IQ tests measure a broad range of problem solving skills that are fairly predictive of academic performance and job performance. They also predict health and income pretty well. IQ tests are intrinsically incomplete. They do not measure character, creativity, motivation, grace, sense of humor, curiosity or ability to love. IQ is what it is, one tool which is helpful in understanding a child.
Each assessment is a snapshot in time. It gives a sense of how the child is performing at particular stage of his or her development. What we see is a sample of demonstrated abilities. IQ scores are always estimates of ability; we can usually say more definitively that we are 90% or 95% certain that the true IQ is within a certain range.
If you picture the bell curve, it makes more sense. As you travel to the right making your 15 point marks (for each standard deviation) for WISC-IV scores, you can see you are slicing a smaller and smaller part of the population as you move into the realm of gifted. We are asking a test to make fine distinctions with a relatively blunt tool. The Stanford Binet LM claims to make finer distinctions at the high end, but because of the Flynn effect, most children will have a higher score on the LM than on the WISC-IV.
The quality of the answers is part of the evaluation process, along with speed, diversity of ability, knowledge, perception of nuances in words and ideas, and ability to perceive patterns and overarching concepts. This is often one of the ways you can spot gifted unmotivated or 2E kids.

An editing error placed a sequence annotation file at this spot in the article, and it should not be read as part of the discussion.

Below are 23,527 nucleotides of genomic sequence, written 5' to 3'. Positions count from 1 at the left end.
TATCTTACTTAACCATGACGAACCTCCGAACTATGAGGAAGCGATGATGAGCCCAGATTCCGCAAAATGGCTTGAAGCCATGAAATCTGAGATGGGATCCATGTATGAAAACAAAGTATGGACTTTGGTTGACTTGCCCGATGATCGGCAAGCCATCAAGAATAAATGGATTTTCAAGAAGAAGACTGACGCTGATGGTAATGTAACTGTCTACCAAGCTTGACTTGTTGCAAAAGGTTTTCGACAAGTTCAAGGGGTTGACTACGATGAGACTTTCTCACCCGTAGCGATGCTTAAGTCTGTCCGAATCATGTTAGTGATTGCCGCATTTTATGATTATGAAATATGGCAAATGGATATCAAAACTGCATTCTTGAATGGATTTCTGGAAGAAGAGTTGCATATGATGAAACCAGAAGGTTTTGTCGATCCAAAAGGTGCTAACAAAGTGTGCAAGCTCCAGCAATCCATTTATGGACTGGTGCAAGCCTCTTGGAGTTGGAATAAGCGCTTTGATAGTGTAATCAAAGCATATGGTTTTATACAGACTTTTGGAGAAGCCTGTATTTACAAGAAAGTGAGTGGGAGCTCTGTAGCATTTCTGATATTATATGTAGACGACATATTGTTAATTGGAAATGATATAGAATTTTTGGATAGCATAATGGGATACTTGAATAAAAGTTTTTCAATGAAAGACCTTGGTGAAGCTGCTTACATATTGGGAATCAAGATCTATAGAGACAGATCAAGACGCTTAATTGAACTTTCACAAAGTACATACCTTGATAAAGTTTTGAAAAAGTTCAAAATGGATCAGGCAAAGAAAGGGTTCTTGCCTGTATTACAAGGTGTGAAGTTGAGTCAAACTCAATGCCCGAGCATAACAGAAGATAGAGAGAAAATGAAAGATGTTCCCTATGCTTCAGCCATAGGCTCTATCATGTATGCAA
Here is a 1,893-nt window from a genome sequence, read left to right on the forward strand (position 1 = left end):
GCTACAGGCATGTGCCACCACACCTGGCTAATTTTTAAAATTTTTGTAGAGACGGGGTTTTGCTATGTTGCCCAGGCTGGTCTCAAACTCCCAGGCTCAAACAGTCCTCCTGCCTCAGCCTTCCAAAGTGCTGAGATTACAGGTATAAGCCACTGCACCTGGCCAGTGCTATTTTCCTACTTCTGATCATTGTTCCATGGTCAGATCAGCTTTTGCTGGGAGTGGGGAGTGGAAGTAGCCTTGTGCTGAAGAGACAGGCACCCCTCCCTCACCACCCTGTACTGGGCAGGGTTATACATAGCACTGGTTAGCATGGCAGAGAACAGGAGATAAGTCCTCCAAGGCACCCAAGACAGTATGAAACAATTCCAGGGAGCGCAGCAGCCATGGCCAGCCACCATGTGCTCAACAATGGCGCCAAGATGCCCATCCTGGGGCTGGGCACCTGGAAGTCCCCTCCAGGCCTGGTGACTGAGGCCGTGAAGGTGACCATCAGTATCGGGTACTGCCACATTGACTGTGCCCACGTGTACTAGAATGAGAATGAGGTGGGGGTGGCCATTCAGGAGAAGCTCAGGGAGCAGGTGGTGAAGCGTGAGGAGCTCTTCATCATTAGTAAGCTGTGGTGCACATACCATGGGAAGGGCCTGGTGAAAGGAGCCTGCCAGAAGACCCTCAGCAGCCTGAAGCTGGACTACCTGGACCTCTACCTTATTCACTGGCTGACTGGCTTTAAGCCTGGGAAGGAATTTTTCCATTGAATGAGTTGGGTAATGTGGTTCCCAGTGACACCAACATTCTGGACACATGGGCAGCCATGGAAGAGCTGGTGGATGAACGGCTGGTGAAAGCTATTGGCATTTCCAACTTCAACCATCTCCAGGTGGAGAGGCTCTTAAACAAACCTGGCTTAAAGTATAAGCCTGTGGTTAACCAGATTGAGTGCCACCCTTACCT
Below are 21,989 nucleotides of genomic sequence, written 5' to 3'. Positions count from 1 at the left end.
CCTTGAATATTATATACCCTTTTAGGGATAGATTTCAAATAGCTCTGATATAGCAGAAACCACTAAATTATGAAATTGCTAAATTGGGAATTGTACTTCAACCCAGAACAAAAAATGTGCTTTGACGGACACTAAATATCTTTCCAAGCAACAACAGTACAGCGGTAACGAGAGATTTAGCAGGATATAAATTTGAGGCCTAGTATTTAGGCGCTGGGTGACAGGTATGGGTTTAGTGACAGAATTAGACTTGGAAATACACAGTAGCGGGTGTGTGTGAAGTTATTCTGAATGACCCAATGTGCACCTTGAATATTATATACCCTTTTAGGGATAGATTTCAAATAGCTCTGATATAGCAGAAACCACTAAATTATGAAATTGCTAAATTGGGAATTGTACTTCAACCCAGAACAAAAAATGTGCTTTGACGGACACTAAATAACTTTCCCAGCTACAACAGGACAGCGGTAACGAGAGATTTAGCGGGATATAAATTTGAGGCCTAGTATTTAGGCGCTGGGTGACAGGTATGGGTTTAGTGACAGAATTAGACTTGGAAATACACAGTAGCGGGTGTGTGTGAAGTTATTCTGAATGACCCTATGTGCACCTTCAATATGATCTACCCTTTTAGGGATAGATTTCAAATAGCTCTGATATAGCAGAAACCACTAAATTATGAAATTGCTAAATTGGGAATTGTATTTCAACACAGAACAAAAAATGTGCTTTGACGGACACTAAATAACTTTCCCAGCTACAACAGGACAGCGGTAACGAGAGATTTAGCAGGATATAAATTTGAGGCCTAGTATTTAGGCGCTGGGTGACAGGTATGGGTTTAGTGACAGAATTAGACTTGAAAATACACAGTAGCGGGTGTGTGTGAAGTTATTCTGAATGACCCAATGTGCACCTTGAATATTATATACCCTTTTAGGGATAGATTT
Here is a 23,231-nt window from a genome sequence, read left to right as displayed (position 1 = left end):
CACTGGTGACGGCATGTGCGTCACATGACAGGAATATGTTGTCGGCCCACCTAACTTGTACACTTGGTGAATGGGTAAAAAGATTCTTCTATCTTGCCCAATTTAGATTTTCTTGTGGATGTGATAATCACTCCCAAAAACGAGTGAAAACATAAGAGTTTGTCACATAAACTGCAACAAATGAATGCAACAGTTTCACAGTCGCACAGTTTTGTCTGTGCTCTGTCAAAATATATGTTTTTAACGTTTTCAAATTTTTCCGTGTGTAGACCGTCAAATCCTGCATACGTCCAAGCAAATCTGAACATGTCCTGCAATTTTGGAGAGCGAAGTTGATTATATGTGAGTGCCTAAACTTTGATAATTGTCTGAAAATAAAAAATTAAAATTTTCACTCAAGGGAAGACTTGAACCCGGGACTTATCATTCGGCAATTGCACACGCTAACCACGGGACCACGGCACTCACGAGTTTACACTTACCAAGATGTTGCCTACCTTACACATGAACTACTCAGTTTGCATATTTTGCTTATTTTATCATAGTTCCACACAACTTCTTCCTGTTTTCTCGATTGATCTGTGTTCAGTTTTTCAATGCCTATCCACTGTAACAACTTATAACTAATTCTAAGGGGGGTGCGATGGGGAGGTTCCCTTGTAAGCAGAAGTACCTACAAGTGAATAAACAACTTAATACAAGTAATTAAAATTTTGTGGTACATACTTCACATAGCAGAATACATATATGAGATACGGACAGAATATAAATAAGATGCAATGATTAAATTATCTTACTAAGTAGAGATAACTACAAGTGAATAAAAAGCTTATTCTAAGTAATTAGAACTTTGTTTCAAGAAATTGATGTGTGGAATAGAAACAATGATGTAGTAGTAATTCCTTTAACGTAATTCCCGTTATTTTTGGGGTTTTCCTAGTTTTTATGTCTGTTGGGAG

The WISC-IV has been criticized because the scores are lower, but use the “GAI” and it will factor out the motor component. Most HG and PG kids tend to have motor skills which are at age level with exception abstract thinking skills. The WISC-IV also added more questions at the high end of the test to better identify gifted children.
Rapport is important; It is standard among all of the psychologists who regularly test HG and PG kids, to start the subtests above their chronological age. It keeps the testing from being tedious or seen as patronizing.
This article is provided as a service of the Davidson Institute for Talent Development, a 501(c)3 nonprofit dedicated to supporting profoundly gifted young people 18 and under. To learn more about the Davidson Institute’s programs, please visit www.DavidsonGifted.org.
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